Chevron in Ecuador

The archive of the Clean Up Ecuador campaign website

Natives Seek Redress for Pollution

Ecuadorans Blame Texaco for Environmental Destruction

By Alan Zibel, Oakland Tribune
10 December 2002

San Francisco, CA - Oil drilling has so damaged the environment in Ecuador that water is contaminated, few fish or game are edible and cancer cases are on the rise, tribal leaders from Ecuador and U.S. activists alleged Monday.

Three Ecuadoran leaders who live on tributaries that feed into the Amazon River described at a press conference in San Francisco a litany of environmental damage they said was caused by Texaco Inc. over more than 20 years.

Lawyers for the indigenous groups said Monday they intend to file a lawsuit in Ecuadoran court next year against ChevronTexaco Corp., formed when Chevron and Texaco merged last year, seeking $600 million to $700 million in damages against 30,000 people.

Wearing a crown of bright green and yellow parrot feathers, Toribio Aguinda, president of the Cofan people indigenous to the Amazon region of Ecuador, said oil drilling devastated his homeland.

"Texaco came to our home, destroyed our home, our land and our territories," Aguinda said in Spanish through a translator. "We came here, (to) their home, to manifest our concerns and present our demands."

Fred Gorrell, a spokesman for ChevronTexaco, which is completing its move to San Ramon at the end of the month, declined to comment beyond the company's previous statements. In the past, Texaco said it "operated in full compliance with all Ecuadorian laws and utilized prevailing internationally accepted standards and practices."

Texaco has said it spent $40 million to remediate environmental damage in Ecuador, and completed the work in 1998. But tribal leaders called that work woefully inadequate and said no one in their communities received any compensation.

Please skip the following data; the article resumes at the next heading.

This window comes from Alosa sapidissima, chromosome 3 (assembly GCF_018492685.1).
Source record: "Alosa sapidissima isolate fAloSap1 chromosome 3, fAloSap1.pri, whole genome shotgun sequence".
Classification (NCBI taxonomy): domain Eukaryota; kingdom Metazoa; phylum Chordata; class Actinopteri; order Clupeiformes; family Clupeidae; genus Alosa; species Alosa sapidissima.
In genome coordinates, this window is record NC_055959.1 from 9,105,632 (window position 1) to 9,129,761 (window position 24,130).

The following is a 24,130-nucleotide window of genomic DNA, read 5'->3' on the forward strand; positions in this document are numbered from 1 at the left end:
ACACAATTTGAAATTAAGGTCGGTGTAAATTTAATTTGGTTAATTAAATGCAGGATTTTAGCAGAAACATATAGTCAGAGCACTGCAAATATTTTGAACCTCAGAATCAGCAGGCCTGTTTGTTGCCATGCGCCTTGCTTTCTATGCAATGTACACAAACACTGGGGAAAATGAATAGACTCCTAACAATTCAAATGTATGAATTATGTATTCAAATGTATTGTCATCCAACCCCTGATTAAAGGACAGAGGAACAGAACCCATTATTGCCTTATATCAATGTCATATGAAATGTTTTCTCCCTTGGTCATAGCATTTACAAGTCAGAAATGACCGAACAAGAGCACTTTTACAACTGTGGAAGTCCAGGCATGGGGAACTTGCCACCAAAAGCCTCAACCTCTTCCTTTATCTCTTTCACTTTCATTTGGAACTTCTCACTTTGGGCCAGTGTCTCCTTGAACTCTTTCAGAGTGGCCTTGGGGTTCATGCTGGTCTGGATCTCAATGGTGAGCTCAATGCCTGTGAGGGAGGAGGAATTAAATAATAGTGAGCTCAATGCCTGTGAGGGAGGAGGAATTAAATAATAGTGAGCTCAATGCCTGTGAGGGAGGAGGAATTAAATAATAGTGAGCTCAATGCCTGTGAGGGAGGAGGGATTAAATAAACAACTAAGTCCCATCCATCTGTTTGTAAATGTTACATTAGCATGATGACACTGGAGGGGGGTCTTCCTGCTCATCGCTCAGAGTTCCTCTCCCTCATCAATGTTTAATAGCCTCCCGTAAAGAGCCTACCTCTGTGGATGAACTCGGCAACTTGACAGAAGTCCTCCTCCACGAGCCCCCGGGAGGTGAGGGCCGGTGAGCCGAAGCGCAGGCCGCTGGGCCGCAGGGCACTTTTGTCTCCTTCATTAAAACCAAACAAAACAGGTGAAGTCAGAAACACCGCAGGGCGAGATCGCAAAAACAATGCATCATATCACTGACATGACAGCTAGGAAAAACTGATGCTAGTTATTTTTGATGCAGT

The Ecuadorans were brought to the Bay Area this week by the Malibu-based environmental group Amazon Watch. The group has launched a Web site -- -- that parodies the look and feel of ChevronTexaco's corporate site.

Amazon Watch said three Ecuadoran indigenous cultures are on the verge of collapsing, 2.5 million acres of virgin rainforest have disappeared and billions of gallons of wastewater have been dumped into the water. In some villages, cancer rates are 1,000 times higher than normal, Amazon Watch alleged.

Texaco operated in Ecuador from 1964 to 1990 in a minority partnership with the Ecuadoran state oil company, according to ChevronTexaco. But a lawyer for the indigenous groups described Texaco as the driving force behind Ecuadoran oil drilling and the company had used a subsidiary to shield itself from liability for wrongful conduct.

Lawyers for the indigenous people said Texaco's practices in Ecuador would not have been legal in the United States. They said the company dumped contaminated water into 350 ponds, instead of injecting that water back into the ground, as is practiced in the United States.

Cristobal Bonifaz, a lawyer for the indigenous people, alleged that Texaco did so to save money.

"This is all a monetary decision that Texaco made," he said. "What Texaco did in Ecuador is a global scandal."

The two sides have been battling in court since 1993, when Ecuadorans first sued Texaco in federal court in New York. Last August, a federal appeals court ruled that the case should be heard in Ecuador.

ChevronTexaco said in August that the ruling "vindicates" the company's longstanding position that the appropriate forum for the litigation is Ecuador because the plaintiffs and all operations are in that country.

Lawyers for the indigenous groups said the case will be the first time a U.S. multinational company will be subjected to legal action in a foreign court, with any potential judgment against the company enforceable in the United States. Bonifaz said the government in Ecuador is now supportive of the plaintiffs' claims.

Luis Ahua, a leader of the Huaorani people, compared the comfortable lifestyle of ChevronTexaco employees to the conditions felt by his people.

"We see where they work, and it's comfortable and everything is fine," Ahua said. "But in the Amazon, people are suffering."

© 2002 Oakland Tribune